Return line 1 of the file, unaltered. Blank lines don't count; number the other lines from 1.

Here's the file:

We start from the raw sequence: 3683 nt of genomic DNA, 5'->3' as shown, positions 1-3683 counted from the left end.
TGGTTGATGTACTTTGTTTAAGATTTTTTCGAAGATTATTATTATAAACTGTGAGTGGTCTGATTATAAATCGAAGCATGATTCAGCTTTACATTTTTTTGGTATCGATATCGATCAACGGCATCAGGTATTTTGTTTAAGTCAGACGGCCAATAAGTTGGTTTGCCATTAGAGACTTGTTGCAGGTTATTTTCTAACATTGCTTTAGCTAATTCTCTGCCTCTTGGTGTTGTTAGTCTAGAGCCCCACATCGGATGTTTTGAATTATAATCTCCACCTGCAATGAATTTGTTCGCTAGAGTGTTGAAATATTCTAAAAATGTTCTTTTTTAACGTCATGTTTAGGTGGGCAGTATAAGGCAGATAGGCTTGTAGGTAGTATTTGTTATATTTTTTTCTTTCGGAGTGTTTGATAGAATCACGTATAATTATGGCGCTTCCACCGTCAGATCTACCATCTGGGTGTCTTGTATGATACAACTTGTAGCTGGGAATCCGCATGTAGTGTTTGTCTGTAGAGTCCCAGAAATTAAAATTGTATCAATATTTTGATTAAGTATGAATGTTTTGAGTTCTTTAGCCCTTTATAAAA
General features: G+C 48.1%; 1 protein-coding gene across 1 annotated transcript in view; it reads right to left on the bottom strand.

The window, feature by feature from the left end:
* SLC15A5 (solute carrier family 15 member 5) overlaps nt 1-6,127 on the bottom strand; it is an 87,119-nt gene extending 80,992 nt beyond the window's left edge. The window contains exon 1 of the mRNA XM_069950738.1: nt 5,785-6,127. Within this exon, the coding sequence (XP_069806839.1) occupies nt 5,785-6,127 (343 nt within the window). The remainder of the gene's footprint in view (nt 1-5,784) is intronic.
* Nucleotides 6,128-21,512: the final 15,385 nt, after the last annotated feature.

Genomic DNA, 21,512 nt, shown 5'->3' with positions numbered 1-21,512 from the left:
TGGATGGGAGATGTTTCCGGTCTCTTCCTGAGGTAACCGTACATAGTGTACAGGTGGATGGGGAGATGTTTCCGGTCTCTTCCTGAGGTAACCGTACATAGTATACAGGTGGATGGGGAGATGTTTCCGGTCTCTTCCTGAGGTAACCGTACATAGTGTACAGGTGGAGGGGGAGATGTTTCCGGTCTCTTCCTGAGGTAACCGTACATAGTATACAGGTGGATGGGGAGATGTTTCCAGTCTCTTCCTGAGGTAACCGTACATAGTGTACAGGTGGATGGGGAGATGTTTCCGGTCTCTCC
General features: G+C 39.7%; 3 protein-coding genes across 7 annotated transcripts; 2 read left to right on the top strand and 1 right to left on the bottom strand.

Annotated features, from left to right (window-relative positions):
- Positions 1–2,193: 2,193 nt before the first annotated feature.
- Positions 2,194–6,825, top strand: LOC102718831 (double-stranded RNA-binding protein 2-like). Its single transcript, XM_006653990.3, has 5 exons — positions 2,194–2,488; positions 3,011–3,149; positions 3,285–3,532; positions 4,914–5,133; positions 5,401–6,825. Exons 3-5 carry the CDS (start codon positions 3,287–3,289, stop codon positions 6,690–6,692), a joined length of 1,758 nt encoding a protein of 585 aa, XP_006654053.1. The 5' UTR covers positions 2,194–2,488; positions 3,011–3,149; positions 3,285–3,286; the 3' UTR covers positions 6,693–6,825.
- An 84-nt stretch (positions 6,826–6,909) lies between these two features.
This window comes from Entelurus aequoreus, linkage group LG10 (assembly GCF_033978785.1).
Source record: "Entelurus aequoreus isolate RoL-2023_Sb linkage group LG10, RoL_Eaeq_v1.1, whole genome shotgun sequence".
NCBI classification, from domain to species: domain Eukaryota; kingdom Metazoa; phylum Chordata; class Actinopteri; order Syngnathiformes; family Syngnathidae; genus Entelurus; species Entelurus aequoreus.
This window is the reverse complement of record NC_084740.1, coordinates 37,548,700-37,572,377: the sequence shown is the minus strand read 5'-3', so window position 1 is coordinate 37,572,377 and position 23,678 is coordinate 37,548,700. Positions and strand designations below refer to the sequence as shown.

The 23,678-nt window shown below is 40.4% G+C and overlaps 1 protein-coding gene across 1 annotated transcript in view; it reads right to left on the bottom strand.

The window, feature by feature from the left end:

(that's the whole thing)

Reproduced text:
We start from the raw sequence: 3683 nt of genomic DNA, 5'->3' as shown, positions 1-3683 counted from the left end.